Eating Death: Vegetarians, Meat and Violence
Author: Hamilton, Malcolm
Source: Food, Culture and Society: An International Journal of MultidisciplinaryResearch, 1 August 2006, vol. 9, no. 2, pp. 155-177(23)
Abstract:Vegetarianism has long been associated in popular imagination with pacifism and nonviolence due to the prevalence of ethical motives underlying it. If this is so ethically motivated vegetarians might be expected to be more sensitive about and opposed to acts involving violence than either vegetarians motivated by health concerns or the meat-eating population in general. This article seeks to test such an expectation, reporting findings from a study using in-depth interviews with vegetarians variously motivated by ethical as well as health and other concerns, and with meat eaters. Respondents were asked their views about capital punishment, nuclear weapons, abortion, boxing, foxhunting, shooting and angling for sport. The data are used to assess theories of vegetarianism that emphasize meat as a symbol of violence and/or of domination and oppression. The findings present a varied and fairly complex picture with opposition to foxhunting and "blood" sports being considerably greater than among other vegetarians and meat eaters, to capital punishment and nuclear weapons less clearly so and to boxing and abortion not noticeably different. In fact a strong anti-authoritarian and anti-regulatory orientation among ethically motivated vegetarians appears to override potential opposition in these cases.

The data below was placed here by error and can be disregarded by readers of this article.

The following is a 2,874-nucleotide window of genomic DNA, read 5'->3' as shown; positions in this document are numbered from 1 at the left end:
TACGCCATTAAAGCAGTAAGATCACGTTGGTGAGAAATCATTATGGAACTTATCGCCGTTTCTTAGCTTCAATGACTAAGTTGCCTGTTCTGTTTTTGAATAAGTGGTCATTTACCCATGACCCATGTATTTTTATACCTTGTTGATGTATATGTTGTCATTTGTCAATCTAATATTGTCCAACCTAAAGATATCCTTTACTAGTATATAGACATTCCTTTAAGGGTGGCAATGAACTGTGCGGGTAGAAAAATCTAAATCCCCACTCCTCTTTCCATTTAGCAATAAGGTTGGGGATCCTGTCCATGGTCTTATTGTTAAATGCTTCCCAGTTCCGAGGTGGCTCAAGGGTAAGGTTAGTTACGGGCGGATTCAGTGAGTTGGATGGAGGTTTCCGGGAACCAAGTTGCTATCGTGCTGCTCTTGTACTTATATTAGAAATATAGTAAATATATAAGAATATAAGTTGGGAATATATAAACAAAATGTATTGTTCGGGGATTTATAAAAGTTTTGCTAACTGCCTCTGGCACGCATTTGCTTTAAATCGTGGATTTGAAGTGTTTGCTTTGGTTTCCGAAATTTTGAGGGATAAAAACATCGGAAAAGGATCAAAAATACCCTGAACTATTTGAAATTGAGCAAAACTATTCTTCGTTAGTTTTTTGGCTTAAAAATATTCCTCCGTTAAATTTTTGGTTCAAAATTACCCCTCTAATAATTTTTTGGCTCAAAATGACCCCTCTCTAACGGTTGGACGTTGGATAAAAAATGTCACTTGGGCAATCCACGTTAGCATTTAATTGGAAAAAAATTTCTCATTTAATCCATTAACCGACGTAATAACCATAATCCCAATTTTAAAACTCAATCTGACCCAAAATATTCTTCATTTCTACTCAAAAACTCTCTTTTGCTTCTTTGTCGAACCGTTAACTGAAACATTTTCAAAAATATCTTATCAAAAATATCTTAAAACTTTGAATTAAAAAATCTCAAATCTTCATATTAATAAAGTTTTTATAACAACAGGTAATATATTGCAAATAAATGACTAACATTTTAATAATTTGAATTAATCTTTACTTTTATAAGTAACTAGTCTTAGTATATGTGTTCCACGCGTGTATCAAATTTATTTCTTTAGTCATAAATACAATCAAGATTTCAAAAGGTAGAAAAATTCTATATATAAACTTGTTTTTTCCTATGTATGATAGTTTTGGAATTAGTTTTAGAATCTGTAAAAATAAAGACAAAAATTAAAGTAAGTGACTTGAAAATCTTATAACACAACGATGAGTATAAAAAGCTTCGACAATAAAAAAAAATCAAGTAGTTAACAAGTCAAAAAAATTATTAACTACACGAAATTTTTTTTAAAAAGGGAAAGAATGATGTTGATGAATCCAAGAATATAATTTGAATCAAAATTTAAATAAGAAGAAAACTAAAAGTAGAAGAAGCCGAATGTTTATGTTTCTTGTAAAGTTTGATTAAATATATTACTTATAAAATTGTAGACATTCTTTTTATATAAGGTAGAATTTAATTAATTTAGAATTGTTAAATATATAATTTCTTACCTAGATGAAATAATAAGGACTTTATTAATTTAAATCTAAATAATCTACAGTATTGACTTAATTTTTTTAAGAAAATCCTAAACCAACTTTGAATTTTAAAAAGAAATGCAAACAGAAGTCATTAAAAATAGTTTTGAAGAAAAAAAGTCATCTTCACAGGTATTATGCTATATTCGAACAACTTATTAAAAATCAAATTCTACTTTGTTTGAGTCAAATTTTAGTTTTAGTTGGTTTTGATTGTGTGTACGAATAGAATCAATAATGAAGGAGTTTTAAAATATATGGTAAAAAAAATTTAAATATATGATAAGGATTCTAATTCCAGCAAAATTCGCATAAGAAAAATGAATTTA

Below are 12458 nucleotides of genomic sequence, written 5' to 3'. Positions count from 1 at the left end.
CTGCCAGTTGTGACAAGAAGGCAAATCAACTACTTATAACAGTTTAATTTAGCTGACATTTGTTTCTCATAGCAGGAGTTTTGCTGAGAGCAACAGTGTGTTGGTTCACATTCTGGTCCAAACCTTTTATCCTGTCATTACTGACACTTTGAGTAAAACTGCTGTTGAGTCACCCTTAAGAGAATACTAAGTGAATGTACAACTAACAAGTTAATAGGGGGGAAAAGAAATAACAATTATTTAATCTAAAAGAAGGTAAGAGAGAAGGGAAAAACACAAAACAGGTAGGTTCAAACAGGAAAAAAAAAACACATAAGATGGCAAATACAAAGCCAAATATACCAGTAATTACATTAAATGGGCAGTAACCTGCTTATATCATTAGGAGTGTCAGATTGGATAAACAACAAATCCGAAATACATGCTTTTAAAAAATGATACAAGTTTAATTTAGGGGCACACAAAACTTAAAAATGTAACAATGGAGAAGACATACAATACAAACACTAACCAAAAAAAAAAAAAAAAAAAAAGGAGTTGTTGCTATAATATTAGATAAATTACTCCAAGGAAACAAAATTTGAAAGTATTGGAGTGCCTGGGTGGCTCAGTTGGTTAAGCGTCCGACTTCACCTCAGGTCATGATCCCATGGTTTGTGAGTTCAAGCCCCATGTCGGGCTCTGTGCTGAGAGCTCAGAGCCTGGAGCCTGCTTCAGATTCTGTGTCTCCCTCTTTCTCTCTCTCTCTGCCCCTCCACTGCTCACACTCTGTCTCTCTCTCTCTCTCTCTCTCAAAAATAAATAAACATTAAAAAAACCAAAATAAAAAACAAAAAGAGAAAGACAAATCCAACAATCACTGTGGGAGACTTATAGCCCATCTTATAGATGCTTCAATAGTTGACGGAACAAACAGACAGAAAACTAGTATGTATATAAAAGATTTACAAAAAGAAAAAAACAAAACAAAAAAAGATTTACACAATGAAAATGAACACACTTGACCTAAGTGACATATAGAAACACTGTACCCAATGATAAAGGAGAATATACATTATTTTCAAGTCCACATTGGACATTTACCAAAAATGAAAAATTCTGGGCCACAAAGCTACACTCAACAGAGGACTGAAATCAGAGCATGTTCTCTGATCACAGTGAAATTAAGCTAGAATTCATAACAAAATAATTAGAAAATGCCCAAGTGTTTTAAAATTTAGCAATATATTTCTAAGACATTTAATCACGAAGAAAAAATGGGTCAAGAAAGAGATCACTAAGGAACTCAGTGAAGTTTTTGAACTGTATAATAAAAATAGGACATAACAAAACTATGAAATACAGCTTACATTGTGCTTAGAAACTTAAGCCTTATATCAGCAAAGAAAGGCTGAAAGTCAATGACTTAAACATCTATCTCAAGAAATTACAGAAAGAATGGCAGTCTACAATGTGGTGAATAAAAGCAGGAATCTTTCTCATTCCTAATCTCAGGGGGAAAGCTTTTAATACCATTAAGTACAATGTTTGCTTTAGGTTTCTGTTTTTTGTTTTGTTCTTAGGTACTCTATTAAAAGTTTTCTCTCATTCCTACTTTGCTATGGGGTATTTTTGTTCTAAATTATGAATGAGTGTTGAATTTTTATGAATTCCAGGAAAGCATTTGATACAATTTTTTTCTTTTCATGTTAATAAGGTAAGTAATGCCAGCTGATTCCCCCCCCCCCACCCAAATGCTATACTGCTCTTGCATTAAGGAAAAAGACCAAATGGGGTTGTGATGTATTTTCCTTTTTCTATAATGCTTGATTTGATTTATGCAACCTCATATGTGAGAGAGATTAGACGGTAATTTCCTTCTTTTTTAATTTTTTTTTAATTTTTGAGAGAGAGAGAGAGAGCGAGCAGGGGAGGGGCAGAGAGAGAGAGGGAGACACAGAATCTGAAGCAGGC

Document Type: Research Article
Publication date: August 1, 2006